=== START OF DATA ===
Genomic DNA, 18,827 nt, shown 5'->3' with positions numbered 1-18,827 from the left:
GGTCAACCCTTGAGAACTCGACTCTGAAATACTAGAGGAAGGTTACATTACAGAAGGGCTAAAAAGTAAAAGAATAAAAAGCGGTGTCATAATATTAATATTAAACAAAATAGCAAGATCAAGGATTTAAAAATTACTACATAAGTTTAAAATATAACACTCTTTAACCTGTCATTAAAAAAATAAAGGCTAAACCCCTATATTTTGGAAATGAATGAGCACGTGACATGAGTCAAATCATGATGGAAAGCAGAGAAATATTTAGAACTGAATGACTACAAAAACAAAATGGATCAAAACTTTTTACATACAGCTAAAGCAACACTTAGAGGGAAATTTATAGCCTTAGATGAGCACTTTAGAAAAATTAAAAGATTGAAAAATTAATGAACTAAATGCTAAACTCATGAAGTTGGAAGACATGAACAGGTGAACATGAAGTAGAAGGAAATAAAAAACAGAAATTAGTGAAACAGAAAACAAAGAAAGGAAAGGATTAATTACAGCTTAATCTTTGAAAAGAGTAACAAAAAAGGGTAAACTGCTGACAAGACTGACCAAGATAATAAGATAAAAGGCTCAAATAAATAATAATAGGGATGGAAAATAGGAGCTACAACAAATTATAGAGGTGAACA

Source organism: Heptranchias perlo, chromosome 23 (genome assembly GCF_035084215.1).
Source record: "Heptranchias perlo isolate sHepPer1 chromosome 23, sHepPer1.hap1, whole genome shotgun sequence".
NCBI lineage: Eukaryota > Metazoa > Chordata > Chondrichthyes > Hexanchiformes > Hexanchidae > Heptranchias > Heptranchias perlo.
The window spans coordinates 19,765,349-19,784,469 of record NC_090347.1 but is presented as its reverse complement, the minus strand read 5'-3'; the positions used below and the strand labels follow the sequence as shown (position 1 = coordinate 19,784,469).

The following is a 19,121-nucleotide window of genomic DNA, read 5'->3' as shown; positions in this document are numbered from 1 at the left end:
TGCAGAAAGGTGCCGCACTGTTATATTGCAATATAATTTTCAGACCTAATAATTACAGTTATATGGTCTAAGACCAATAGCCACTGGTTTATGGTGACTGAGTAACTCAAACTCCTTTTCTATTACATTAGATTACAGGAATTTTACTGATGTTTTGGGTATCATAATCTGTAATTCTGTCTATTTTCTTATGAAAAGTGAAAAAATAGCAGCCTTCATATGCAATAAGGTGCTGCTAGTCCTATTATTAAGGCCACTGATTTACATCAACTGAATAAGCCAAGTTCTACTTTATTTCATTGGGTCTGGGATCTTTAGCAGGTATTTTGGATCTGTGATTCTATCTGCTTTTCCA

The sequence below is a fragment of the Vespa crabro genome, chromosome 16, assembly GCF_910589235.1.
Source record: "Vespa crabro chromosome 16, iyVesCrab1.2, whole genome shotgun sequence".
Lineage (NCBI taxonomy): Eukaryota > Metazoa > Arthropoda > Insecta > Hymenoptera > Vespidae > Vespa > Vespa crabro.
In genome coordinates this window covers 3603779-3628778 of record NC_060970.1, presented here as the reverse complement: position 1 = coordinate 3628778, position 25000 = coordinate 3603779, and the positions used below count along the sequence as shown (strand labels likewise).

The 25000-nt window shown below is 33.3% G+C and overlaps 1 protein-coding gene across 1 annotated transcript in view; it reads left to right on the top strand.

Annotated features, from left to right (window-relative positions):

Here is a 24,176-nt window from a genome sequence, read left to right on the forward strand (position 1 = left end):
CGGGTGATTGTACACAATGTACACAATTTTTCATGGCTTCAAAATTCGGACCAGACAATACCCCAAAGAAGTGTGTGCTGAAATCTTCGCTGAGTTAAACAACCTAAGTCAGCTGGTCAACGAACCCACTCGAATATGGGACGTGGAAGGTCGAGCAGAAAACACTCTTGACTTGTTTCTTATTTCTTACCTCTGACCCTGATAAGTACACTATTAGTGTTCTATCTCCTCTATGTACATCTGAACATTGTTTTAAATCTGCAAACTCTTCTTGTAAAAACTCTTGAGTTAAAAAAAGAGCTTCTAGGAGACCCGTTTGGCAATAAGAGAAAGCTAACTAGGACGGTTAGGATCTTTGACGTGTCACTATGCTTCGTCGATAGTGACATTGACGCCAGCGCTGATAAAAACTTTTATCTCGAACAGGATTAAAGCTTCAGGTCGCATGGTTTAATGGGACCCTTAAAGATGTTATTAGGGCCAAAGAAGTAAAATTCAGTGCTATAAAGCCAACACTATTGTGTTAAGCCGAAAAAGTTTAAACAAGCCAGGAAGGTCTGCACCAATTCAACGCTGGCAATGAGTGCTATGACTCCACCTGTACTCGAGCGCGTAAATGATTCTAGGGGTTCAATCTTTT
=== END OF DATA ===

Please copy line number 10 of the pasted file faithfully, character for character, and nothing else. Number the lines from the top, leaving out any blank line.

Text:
Source record: "Vespa crabro chromosome 16, iyVesCrab1.2, whole genome shotgun sequence".